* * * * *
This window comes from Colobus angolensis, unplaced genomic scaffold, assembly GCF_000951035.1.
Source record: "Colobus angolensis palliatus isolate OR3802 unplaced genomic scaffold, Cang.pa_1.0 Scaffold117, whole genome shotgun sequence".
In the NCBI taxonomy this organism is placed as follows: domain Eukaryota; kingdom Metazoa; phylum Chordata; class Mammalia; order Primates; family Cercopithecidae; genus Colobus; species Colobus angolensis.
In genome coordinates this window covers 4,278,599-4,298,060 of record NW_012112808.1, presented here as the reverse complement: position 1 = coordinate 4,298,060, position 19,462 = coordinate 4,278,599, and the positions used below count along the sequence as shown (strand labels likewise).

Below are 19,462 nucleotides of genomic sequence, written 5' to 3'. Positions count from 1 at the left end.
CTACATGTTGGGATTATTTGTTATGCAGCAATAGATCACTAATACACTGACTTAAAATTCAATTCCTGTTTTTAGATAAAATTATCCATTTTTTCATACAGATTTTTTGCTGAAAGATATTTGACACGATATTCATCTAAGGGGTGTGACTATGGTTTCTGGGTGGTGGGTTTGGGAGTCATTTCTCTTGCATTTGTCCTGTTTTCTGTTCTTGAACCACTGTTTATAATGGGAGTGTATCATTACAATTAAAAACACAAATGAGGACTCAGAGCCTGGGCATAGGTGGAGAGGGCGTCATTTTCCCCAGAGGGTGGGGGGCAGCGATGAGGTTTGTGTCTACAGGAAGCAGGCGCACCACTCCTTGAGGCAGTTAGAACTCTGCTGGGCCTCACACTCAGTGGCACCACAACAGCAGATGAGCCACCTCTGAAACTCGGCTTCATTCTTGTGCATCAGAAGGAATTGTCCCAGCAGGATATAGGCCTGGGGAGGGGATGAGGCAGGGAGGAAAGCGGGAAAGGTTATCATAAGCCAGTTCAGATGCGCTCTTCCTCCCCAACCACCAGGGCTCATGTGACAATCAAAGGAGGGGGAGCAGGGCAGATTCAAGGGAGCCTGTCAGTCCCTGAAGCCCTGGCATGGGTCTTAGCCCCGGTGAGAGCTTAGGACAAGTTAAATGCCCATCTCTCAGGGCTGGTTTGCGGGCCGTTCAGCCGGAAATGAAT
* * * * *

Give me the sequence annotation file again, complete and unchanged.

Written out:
This window comes from Colobus angolensis, unplaced genomic scaffold, assembly GCF_000951035.1.
Source record: "Colobus angolensis palliatus isolate OR3802 unplaced genomic scaffold, Cang.pa_1.0 Scaffold117, whole genome shotgun sequence".
In the NCBI taxonomy this organism is placed as follows: domain Eukaryota; kingdom Metazoa; phylum Chordata; class Mammalia; order Primates; family Cercopithecidae; genus Colobus; species Colobus angolensis.
In genome coordinates this window covers 4,278,599-4,298,060 of record NW_012112808.1, presented here as the reverse complement: position 1 = coordinate 4,298,060, position 19,462 = coordinate 4,278,599, and the positions used below count along the sequence as shown (strand labels likewise).

Below are 19,462 nucleotides of genomic sequence, written 5' to 3'. Positions count from 1 at the left end.
CTACATGTTGGGATTATTTGTTATGCAGCAATAGATCACTAATACACTGACTTAAAATTCAATTCCTGTTTTTAGATAAAATTATCCATTTTTTCATACAGATTTTTTGCTGAAAGATATTTGACACGATATTCATCTAAGGGGTGTGACTATGGTTTCTGGGTGGTGGGTTTGGGAGTCATTTCTCTTGCATTTGTCCTGTTTTCTGTTCTTGAACCACTGTTTATAATGGGAGTGTATCATTACAATTAAAAACACAAATGAGGACTCAGAGCCTGGGCATAGGTGGAGAGGGCGTCATTTTCCCCAGAGGGTGGGGGGCAGCGATGAGGTTTGTGTCTACAGGAAGCAGGCGCACCACTCCTTGAGGCAGTTAGAACTCTGCTGGGCCTCACACTCAGTGGCACCACAACAGCAGATGAGCCACCTCTGAAACTCGGCTTCATTCTTGTGCATCAGAAGGAATTGTCCCAGCAGGATATAGGCCTGGGGAGGGGATGAGGCAGGGAGGAAAGCGGGAAAGGTTATCATAAGCCAGTTCAGATGCGCTCTTCCTCCCCAACCACCAGGGCTCATGTGACAATCAAAGGAGGGGGAGCAGGGCAGATTCAAGGGAGCCTGTCAGTCCCTGAAGCCCTGGCATGGGTCTTAGCCCCGGTGAGAGCTTAGGACAAGTTAAATGCCCATCTCTCAGGGCTGGTTTGCGGGCCGTTCAGCCGGAAATGAAT